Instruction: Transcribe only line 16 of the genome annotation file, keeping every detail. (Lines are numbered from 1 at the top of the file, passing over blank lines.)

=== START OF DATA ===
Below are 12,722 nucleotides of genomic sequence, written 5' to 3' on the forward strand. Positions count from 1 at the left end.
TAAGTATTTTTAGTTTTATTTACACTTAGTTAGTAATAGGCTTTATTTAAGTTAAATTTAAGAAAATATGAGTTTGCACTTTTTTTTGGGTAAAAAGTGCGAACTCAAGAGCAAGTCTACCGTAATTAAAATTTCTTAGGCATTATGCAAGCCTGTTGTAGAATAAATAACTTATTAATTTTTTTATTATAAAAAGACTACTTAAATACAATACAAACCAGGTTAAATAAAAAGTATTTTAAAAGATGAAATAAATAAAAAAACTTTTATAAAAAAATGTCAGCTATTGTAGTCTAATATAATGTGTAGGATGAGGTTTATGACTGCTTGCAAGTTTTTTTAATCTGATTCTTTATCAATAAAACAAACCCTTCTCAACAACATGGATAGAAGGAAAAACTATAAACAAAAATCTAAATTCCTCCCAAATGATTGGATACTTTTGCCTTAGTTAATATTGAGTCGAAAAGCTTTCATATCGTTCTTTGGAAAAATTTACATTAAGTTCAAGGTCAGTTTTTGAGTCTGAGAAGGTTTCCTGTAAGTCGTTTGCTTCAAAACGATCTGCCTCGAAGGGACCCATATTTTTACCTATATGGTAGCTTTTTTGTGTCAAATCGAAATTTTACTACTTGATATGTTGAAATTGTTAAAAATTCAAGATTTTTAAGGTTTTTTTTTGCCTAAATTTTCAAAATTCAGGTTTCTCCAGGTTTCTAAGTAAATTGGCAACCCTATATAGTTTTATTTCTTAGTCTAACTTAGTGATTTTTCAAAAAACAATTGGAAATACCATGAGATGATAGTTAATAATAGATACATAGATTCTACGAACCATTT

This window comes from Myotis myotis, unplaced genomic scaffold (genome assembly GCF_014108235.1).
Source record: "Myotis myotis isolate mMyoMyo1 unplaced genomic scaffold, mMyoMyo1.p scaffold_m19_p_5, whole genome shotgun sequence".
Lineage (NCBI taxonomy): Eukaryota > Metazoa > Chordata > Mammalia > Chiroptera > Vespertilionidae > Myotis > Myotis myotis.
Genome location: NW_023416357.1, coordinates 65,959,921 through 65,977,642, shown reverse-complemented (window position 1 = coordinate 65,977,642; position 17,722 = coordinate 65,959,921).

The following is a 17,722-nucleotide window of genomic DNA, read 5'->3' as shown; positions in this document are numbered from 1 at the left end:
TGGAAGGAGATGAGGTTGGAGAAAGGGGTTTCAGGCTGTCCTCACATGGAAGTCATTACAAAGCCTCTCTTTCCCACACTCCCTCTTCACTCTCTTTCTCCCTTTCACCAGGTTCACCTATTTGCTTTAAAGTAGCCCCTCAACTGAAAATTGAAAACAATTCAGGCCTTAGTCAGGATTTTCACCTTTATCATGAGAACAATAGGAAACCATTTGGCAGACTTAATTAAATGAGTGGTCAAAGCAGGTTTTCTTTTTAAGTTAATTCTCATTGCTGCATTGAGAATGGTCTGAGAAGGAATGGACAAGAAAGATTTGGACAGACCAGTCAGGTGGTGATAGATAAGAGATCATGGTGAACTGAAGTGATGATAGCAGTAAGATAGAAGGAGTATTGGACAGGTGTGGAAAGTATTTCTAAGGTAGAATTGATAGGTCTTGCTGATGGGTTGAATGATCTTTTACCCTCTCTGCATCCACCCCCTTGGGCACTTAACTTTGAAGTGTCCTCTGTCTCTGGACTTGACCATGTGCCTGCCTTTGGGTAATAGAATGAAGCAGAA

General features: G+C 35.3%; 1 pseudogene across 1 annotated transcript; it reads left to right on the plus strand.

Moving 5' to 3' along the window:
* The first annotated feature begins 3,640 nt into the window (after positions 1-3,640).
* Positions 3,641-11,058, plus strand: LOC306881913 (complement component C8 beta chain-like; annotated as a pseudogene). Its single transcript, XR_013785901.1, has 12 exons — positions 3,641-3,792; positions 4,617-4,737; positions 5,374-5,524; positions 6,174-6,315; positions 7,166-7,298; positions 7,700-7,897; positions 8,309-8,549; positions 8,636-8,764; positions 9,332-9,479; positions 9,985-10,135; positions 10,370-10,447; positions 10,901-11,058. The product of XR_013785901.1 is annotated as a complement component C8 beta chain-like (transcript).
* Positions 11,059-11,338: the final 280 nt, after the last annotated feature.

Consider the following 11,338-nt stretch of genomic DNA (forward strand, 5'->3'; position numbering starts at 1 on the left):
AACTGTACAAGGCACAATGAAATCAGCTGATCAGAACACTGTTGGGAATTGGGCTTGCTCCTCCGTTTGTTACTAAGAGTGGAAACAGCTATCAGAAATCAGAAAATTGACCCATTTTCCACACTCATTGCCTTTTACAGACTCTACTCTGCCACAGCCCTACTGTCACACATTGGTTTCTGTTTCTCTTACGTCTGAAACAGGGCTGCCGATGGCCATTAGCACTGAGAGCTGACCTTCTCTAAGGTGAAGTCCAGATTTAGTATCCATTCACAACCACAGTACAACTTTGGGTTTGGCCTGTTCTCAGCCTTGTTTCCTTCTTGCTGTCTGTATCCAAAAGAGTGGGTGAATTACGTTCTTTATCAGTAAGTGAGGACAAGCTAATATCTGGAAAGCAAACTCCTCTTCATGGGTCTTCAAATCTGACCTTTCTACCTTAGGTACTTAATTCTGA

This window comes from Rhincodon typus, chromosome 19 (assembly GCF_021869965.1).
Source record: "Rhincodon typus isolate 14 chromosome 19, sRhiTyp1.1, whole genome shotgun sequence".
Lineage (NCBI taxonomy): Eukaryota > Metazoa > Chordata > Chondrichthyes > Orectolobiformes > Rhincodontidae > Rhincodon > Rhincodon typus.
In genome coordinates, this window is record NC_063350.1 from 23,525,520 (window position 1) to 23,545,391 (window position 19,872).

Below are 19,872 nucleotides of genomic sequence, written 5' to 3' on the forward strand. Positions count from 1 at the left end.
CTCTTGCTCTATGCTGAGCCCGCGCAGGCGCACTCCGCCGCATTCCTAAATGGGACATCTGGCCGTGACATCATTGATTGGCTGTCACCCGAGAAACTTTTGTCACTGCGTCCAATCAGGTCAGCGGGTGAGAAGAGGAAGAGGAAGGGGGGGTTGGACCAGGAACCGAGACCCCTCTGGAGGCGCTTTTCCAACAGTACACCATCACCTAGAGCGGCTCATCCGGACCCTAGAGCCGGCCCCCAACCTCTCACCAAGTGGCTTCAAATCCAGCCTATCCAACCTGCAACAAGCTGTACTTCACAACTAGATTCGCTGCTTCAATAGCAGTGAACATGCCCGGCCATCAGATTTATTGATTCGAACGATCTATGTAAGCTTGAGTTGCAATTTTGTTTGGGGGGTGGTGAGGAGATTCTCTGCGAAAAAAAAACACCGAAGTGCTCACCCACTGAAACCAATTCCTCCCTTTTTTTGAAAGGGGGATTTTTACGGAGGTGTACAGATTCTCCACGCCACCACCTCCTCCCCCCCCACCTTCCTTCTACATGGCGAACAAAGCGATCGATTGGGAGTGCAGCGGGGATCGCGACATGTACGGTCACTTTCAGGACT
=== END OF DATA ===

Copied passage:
This window comes from Rhincodon typus, chromosome 19 (assembly GCF_021869965.1).